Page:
Spoon’s newest offering, Lucifer on the Sofa, released on February 11, 2022, presents a satisfyingly rudimentary palette of sounds that sees loud guitars and a marauding rhythm section return as the main musical thrust. The band forfeits the slick dance-rock grooves that featured prominently on their last record, Hot Thoughts, and deliver one of their most immediate feeling records to date.
They moved back to their hometown Austin, Texas for the recording of this album. Soaking in the eccentricities of the city built on live music and creative spectacle, the band sought to craft something that sounded like it came straight from a sticky Texas stage and less like a polished studio birthing. Lucifer on the Sofa is their stripped-back rock and roll record. It sounds wonderfully heavy yet retains the melodic charm of their earlier work.
The album opens with a beefy, pulsating drum beat on the track “Held”. Wide-panned, dirty guitars enter the scene, soon followed by a thick bass that fits lazily in the groove. The vocals are bluesy, improvisational, and spaced out in a way that the lyrical vagaries come poking through with haunting resonance. You picture lead singer, Britt Daniel, stepping back and forth from the microphone, taking a drag of a cigarette, pondering what he’s going to say next. It has a Jim Morrison, L.A Woman-era, sultriness to it.
Daniel impeccably modulates vocal aggression throughout the record. He does this most notably on the chorus of “On The Radio”, as well as on “Wild”, when he shouts, “And the world, still so wild, called to me.” The lyrics here point to internal strife; one borne from a feeling of existential yearning. Modern living offers no allayment of these thoughts, as he passionately sings on the chorus, “I’d been caught, I was lost on my knees. The rest of the album’s lyrics follow a similarly reflective agenda.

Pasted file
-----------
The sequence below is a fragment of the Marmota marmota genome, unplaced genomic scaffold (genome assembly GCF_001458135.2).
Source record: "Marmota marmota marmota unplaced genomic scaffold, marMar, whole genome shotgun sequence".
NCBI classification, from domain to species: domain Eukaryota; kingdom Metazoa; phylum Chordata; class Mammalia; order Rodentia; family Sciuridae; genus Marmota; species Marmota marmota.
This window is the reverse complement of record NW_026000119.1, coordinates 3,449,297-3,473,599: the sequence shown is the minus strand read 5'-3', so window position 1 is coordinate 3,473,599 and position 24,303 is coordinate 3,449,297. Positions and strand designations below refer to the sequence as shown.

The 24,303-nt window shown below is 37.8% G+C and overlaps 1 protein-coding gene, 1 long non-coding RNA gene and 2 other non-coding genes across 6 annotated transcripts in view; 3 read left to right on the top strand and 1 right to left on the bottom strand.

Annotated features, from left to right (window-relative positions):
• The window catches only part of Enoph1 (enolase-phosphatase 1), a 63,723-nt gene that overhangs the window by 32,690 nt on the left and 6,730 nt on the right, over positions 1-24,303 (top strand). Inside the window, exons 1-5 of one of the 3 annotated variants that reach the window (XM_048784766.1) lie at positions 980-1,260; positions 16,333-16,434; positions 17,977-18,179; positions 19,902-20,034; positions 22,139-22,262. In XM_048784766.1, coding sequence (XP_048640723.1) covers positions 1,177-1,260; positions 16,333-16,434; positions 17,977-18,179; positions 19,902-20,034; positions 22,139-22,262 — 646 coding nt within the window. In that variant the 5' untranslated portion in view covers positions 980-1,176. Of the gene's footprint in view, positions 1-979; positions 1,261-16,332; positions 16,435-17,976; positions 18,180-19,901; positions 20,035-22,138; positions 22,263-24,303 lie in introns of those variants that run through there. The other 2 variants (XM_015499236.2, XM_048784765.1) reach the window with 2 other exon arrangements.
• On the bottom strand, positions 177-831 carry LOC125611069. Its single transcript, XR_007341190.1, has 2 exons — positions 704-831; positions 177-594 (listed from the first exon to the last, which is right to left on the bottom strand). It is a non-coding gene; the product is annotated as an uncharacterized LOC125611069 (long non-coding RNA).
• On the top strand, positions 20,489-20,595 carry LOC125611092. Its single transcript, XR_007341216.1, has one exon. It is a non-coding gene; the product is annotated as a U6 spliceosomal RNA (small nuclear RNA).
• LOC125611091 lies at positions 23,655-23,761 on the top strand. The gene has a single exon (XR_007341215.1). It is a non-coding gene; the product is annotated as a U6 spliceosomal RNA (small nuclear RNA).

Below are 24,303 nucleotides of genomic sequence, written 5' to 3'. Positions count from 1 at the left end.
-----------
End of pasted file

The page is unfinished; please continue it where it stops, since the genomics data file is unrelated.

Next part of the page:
The aptly named track, “The Hardest Cut”, is the album at its most forceful. The single-string guitar line after each chorus is mixed to devilish perfection; loud, heavy, and an energetic slash to the chest. The whole album is tightly produced, and the arrangement of sounds is equally brilliant. The distant low-tuned drums on “Astral Jacket” blend elegantly with shakers, and the grand piano on the second half of “My Babe” offers a stimulating counter to the bright acoustic guitars. The “Devil & Mister Jones” is another memorable moment on an album that rarely dips towards the bland or uninteresting. It is a swanky, feel-good pop number that has the most danceable rhythm on the album. Even quieter tunes like the title track, “Lucifer on the Sofa”, and the penultimate “Satellite” offer attractive melodies that stand out on top of delicately arranged instrumentation.
Spoon has etched out a unique position for themselves as indie-rock mainstays. The Austin-based band always manages to stay firmly themselves whilst always remaining guardedly experimental. The album, Lucifer on the Sofa, is another fine example of Spoon’s distinct penchant for steady sonic exploration. They find a new yet familiar sound on this record. It feels intense, visceral, and stems from an era gone by – it’s a proper rock and roll record.